Three-D Issue 24: All to Play for?

Ivor GaberIvor Gaber
University of Sussex

 A few weeks ago David Butler, the doyen of academic pollsters who has been following and writing about elections since 1945, said: “I have been watching elections for the past 70 years and this is, undoubtedly, the least predictable and most interesting one I have ever been involved with.”

I would not attempt to put myself in the David Butler class, except to paraphrase his words, and say: “I have been following and writing about media coverage of election campaigns since 1979 and this is the least interesting one I have ever been involved with.” A slight exaggeration I know but, apart from the ongoing shenanigans about the TV debates, little of interest appears to be happening in terms of the traditional media – the social media is perhaps a different kettle of fish.

Let me begin with the press, reports of whose demise have been greatly exaggerated. This is for two main reasons. First, because of the sheer numbers reading a newspaper on a daily basis. According to the Audit Bureau of Circulation(ABC) , the combined daily and Sunday sales of national newspapers in Britain is around 7 million and once we add in readership, as opposed to circulation, we get to something like 15 to 20 million people seeing a print newspaper every day. If we then add in the online audience we get a daily readership figure, not of 7 million, nor of 15 million but one, according to the ABC, of 70 million.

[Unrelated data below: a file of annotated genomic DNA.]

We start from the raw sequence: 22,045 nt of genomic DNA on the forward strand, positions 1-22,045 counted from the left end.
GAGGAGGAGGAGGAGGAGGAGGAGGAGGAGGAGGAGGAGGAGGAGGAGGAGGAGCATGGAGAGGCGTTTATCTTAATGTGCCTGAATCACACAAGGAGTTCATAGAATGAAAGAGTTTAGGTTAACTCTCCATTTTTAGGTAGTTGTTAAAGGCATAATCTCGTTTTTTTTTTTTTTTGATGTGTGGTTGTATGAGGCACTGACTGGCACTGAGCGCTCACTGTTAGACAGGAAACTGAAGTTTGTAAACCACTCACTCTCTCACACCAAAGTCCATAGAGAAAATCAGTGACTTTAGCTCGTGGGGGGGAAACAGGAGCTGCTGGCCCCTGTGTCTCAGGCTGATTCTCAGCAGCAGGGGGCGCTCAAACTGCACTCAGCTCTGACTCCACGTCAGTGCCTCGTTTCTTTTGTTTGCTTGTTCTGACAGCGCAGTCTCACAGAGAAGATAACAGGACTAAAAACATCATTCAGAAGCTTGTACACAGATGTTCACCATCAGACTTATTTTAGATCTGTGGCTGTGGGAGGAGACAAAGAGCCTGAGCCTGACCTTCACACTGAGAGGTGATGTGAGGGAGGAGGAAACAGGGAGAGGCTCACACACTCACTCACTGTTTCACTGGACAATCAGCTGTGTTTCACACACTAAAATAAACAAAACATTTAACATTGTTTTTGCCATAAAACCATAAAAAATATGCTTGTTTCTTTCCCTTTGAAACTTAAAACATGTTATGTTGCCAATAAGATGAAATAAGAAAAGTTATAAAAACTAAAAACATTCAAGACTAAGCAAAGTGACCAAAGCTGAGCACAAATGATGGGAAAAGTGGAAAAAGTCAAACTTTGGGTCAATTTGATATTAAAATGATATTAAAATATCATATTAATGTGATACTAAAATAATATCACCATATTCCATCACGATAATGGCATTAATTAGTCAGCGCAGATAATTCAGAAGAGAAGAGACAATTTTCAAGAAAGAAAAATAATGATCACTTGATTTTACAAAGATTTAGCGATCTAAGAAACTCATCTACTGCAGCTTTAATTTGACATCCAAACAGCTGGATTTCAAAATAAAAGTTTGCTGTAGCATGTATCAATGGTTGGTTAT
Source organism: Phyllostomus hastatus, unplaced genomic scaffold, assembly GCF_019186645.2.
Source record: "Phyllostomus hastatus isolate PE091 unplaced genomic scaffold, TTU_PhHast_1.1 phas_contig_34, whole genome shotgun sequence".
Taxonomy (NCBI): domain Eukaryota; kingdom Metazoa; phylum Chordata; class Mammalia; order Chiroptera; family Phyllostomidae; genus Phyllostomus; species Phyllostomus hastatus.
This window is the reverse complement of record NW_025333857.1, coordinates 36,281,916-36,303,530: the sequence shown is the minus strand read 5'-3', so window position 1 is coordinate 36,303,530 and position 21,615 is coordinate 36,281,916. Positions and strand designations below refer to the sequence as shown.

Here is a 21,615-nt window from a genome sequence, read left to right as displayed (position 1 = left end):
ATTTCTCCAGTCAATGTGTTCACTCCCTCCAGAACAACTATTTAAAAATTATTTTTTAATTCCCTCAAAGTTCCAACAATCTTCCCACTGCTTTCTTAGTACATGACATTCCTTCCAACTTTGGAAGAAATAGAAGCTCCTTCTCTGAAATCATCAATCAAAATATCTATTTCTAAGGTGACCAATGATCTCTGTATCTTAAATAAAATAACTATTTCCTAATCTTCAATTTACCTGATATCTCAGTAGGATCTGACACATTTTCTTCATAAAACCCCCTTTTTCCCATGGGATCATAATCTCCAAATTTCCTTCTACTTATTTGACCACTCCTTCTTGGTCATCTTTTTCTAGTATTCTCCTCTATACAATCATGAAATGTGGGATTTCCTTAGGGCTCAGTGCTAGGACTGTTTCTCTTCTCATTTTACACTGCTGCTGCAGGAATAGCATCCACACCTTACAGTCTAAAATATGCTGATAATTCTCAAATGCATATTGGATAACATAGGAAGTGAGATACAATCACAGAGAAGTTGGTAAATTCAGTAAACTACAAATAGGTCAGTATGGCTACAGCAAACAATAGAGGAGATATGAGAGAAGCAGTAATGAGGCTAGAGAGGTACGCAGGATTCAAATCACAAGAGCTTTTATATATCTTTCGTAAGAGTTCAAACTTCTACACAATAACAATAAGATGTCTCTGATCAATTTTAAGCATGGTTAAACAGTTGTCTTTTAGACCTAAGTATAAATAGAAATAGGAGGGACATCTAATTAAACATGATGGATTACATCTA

The second reason why the press remains important is that newspapers still play a key agendas setting role with the rest of the media. The broadcasters, all of them, still remain ever willing to follow newspaper agendas. The BBC’s Business Editor, Robert Peston, recently spoke of his “frustrating” in the way BBC News was “completely obsessed by the agenda set by newspapers” particularly the Mail and the Telegraph. And much the same would go for ITV and Sky News.

A similar charge can be levied against the blogs and social media. For whilst they play an increasingly important role in breaking new stories and giving space for voices to be heard that are normally shut off from the national conversation, nonetheless an enormous amount of social media traffic is devoted repeating, or commenting on, what the newspapers are, or are not saying.

So what’s new in terms of the media? Not a great deal. Newspapers’ political sympathies (and concomitant levels of political distortion and abuse) have returned to their pre-Blair norm. (It’s worth noting, in passing, that those newspapers that supported New Labour were supporting New Labour’s leader rather than the party). It is now back to business as usual with the Tories having an overwhelming lead. The 70 million daily readership figure breaks down to 52 million seeing newspapers and websites that support the Conservatives and 18 million that doesn’t – although that does not necessarily mean that these newspaper are committed to Labour.

The personal abuse, which was far less of a factor during the Blair years, and began to creep in during Brown’s tenure, is now firmly back on the agenda. Ed Miliband is having to endure, particularly from the Mail and the Sun, Kinnock-level torrents of abuse. A Nexis search of the use of the term ‘Red Ed’ over the past 12 months reveals that the Mail (print and online) carried 243 articles using this term and the Sun 178. And it’s worth recalling that this abuse both predates and follows the furore that engulfed the Mail’s after it attacked Miliband’s father as, ’The Man Who Hated Britain’ (conveniently overlooking the fact that, during the Second World War, he spent three years in the Royal Navy as a volunteer)